February 24, 2012, Washington, DC: Location, Location, Location. Cities sprung up where they did in the first place due entirely to their geographical assets. New York City: A trading post in a sheltered harbor at the mouth of the Hudson River that would later take shape as a critical terminus linking the Atlantic to the Hudson and the Erie Canal. Chicago: A short portage that would eventually connect the Mississippi River to the Great Lakes via the 1848 opening of the Illinois and Michigan Canal. San Francisco: A fort called the Presidio at the mouth of the Golden Gate marking an entry to a Pacific trade route.
Geography has long played a pivotal role in the identities and growth of our cities, not only for the promise of protection, but for the promise of access. As natural terminals, first by water, later by rail, public transit and air, our cities have always served as hubs that facilitate the transport of both people and goods.
But how many of the historic hubs of your city remain relevant to your life today?
A weekend visit to San Francisco’s Ferry Building, followed by a return to my own neighborhood at Eastern Market, has me thinking about the ways in which some longstanding urban cores still have the ability to anchor our cities and our neighborhoods.
It’s easy to imagine why The Ferry Building at Port of San Francisco was a hub of transportation before the opening of the Golden Gate and Bay bridges in the late 1930s — and why the rise of the automobile and construction of a freeway right out front would later challenge its livelihood. Yet the Ferry Building of today is experiencing a welcome wave of resurgence. The Embarcadero Freeway came down in 1991 due to earthquake damage while the Ferry Building withstood the earthquake of 1989 just as it had the earthquake of 1906. Ferry service to places like the East Bay and Marin now carry approximately 11,000 people through the Ferry Building each day. A bustling public food market, as well as extensive restoration on The Ferry Building from 1998-2003, also breath new life into the old building.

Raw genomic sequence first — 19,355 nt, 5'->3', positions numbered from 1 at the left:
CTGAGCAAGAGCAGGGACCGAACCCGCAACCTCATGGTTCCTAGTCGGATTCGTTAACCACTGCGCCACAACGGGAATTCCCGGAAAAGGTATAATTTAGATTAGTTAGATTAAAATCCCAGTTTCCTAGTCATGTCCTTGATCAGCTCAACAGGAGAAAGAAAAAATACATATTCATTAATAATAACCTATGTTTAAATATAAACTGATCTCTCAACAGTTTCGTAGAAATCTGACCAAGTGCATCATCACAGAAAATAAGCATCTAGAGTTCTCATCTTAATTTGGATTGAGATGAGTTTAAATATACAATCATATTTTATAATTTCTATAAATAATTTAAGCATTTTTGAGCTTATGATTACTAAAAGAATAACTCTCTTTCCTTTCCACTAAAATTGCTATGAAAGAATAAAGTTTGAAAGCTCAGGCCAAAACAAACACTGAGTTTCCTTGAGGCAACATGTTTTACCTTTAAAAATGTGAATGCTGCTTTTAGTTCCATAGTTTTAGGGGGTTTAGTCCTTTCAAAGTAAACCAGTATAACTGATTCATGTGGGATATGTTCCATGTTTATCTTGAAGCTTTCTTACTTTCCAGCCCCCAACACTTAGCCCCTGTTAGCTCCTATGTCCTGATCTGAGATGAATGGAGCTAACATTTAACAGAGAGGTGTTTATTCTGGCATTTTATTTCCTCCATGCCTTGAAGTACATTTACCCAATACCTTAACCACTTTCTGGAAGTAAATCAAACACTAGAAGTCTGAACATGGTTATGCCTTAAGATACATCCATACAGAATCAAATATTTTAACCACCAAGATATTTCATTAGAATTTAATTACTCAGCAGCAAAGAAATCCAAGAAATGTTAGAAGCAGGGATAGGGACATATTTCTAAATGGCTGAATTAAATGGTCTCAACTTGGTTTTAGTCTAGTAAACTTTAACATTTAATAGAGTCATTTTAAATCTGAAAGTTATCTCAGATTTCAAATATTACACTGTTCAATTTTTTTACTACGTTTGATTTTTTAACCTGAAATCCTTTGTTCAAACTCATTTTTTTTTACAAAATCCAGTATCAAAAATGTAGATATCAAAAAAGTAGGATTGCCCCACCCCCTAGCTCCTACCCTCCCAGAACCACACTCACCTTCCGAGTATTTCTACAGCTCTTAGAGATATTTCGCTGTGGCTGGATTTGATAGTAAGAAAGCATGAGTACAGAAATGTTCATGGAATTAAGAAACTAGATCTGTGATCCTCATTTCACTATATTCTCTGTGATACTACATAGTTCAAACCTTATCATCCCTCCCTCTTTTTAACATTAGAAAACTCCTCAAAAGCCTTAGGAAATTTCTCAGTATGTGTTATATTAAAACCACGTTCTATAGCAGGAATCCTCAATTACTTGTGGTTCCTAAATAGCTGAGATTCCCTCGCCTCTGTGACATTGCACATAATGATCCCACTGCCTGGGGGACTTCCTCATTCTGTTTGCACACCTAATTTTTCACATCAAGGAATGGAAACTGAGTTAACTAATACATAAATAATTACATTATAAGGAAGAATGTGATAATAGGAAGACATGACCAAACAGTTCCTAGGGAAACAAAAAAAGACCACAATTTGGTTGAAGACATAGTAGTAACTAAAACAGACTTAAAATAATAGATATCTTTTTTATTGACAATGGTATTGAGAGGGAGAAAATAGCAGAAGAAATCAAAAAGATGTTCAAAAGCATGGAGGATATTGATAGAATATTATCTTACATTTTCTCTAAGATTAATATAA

Back east, a similar historic hub is likewise experiencing a new chapter in its lengthy, storied history. Originally closer to the Navy Yard as part of Pierre L’Enfant’s original plan for Washington, DC, the initial Eastern Market was destroyed by fire during the British invasion of 1814. The market relocated to its current location here on Capitol Hill way back in 1873, where it has operated as a neighborhood core and public market ever since. Eastern Market, too, is in the midst of a fresh phase in its history. After fire destroyed the building in April 2007, a temporary structure housed the market across 7th St. SE until the market’s reopening in June 2009. That temporary structure, empty since, was removed just this winter.
With historic hubs like the Ferry Building and Eastern Market still thriving in San Francisco and Washington, I wonder about other historic hubs that have yet to be written off as a thing of the past.
What are the historic hubs of your city? Are they alive and well? Are they still relevant to your daily life?
Related Posts on Neighborhood Nomad:
- Home is Where the Airport Is (July 3, 2011)
- Observations By Bicycle (January 29, 2012)
- The City That Never Was (December 11, 2011)
- Ode to DCA (November 23, 2011)
- Map of Mornings: Eastern Market (July 30, 2011)
- Map of Mornings: Barracks Row (September 24, 2011)
- Two Bikes, Two Boats and an Earthquake (August 23, 2011)
- Map of Mornings: Union Square and Gramercy Park (November 13, 2011)